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Hurricane Deductible: Homeowners Could Pay Thousands For Sandy Damage Before Insurance Kicks In [UPDATED]

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HURRICANE DEDUCTIBLE
Carol Mason mops her flooded floor with towels after returning to her home in Atlantic City, N.J., Tuesday, Oct. 30, 2012. Many homeowners who suffered losses because of flooding from Hurricane Sandy are likely to find themselves out of luck. | AP

Have you ever heard of a “hurricane deductible?” Well, your insurance company probably has, and it could cost you thousands if your home was damaged during Hurricane Sandy.

In states that are prone to hurricanes, insurance companies have been increasingly adding hurricane deductibles that are charged to homeowners in areas that have been hit with wind of 74 miles per hour or more, CNNMoney reports. (Hurricane Sandy sustained winds of up to 90 mph, according to NJ.com. In New York City, wind gusts were measured at 85 mph, New York Daily News reports.)

Unlike most deductibles -- which are generally flat fees of around $500 to $1,000 that must be paid in order for insurance to kick in -- hurricane deductibles demand homeowners to pay roughly 1 to 5 percent of the property's value up front. For instance, a home valued at $250,000 could carry with it a deductible as high as $12,500 after a hurricane strikes.

Have you paid a high hurricane deductible because of Hurricane Sandy? We want to hear from you. Email us at money@huffingtonpost.com.

There are 18 states that permit insurers to charge hurricane deductibles, which include New Jersey, New York, Massachusetts and Connecticut, according to MoneyWatch. Hurricane deductibles are not legal in Ohio, New Hampshire of Pennsylvania. The Insurance Information Institute (III) outlines on its website how hurricane deductibles vary state-to-state.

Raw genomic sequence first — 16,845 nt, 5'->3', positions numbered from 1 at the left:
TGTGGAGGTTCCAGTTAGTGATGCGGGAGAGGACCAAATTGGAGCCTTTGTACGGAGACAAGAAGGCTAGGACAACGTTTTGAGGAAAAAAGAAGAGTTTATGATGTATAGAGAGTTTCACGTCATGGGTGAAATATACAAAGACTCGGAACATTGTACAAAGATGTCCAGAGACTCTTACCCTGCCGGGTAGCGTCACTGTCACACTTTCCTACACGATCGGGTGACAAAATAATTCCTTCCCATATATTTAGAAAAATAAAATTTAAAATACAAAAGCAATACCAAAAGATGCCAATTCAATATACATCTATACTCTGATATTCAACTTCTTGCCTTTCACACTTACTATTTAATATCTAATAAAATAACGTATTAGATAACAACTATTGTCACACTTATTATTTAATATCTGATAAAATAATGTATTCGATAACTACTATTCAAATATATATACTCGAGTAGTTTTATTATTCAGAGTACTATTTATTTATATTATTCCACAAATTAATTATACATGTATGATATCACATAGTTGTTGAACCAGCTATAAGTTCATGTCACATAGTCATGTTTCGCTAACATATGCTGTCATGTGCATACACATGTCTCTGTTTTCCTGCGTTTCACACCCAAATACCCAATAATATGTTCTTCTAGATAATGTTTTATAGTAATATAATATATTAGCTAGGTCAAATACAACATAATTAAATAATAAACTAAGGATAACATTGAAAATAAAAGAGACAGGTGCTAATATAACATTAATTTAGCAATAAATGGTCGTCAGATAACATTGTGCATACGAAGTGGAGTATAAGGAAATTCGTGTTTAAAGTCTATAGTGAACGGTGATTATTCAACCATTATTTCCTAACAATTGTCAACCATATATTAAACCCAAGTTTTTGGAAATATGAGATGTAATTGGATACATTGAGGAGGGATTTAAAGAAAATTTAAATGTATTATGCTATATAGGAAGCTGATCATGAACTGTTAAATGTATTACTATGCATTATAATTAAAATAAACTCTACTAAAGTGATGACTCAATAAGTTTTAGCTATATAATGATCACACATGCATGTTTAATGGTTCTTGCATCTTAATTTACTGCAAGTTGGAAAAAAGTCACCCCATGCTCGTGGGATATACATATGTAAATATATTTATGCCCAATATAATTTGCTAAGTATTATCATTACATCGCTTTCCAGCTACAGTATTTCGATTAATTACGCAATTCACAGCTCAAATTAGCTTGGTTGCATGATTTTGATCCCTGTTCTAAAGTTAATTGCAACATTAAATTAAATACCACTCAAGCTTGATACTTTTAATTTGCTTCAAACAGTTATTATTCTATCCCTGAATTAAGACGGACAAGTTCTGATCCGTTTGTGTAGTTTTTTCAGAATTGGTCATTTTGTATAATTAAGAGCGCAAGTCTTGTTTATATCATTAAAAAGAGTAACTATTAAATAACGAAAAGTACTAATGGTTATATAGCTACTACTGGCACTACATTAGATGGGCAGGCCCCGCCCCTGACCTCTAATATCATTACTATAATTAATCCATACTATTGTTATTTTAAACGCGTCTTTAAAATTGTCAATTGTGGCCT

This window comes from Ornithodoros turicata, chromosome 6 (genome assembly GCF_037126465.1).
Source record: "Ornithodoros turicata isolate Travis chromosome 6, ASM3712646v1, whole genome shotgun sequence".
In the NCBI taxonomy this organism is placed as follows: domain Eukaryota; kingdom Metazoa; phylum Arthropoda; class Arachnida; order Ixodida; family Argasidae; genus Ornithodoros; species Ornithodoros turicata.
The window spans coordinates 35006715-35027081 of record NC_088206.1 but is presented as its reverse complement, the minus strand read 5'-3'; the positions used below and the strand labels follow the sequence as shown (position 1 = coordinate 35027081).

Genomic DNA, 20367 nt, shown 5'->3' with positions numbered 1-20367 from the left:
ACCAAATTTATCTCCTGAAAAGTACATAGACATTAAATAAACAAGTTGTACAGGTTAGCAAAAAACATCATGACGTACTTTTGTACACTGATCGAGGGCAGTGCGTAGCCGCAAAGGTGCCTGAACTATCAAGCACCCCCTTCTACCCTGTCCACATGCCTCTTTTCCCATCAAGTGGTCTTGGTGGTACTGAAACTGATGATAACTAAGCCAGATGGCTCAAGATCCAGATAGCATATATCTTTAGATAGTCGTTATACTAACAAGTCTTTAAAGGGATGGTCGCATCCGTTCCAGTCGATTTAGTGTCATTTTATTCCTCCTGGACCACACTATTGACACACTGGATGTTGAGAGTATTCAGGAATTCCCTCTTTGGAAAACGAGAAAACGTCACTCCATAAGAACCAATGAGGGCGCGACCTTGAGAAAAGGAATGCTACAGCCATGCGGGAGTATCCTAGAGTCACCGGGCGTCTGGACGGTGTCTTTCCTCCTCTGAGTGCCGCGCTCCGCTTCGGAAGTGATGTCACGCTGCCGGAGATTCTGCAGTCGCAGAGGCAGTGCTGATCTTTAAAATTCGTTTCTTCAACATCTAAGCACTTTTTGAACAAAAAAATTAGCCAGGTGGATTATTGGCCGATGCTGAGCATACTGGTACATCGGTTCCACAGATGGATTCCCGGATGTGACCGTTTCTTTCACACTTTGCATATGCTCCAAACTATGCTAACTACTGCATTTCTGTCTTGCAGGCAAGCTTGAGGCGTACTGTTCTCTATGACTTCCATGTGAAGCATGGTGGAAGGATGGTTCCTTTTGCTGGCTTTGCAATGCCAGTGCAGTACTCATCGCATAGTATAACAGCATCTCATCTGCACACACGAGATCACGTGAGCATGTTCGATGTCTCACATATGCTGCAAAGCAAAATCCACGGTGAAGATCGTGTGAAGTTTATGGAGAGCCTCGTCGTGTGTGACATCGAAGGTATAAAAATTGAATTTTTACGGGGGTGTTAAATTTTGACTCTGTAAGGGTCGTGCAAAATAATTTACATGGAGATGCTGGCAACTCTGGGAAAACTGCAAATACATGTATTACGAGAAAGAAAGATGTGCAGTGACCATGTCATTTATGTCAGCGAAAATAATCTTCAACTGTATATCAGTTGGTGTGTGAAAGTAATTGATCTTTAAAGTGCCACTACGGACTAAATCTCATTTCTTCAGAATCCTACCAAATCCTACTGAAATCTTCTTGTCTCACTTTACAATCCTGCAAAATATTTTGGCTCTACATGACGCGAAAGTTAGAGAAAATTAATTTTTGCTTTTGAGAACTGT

Whether or not you'll be charged a hurricane deductible depends on the “trigger” of the damage, which is determined by your insurance company, according to the III. The selected trigger can vary depending on when the National Weather Service named the storm, declared a hurricane watch or warning or defined a hurricane’s intensity.

The institute recommends speaking with your insurance provider to find out precisely how your deductible works.

Another issue that homeowners need to be aware of is that standard homeowner policies often don’t cover damage from flooding, according to the AP. While most policies will cover wind damage or the damage from a tree falling on your house, USA Today reports that flood damage is different. The only way you’d have coverage after a flood is if you also have a specific flood insurance policy, according to the New York Times.

But the reality is that a majority of homeowners don’t even have flood insurance, the AP reports. Only 13 percent of homeowners nationwide have flood insurance plans down from 14 percent last year. The National Flood Insurance Program and a few private insurers provide coverage for up to $250,000 of structural damage to a home and $100,000 for personal possessions, according to an III press release.

Recent purchasers of homeowners insurance may also be in for a surprise. Insurance can take about a month before it goes into effect, according to the Washington Post.

As you begin to asses the damage to your home after the storm, taking an inventory of your losses and keeping your receipts can lessen your costs in the long run, according to Forbes.

Sandy is estimated to have caused $20 billion in damage, according to Bloomberg

UPDATE: October 31, 5:50 p.m. -- New York Governor Andrew Cuomo announced that New York homeowners will not have to pay hurricane deductibles from Sandy damage.

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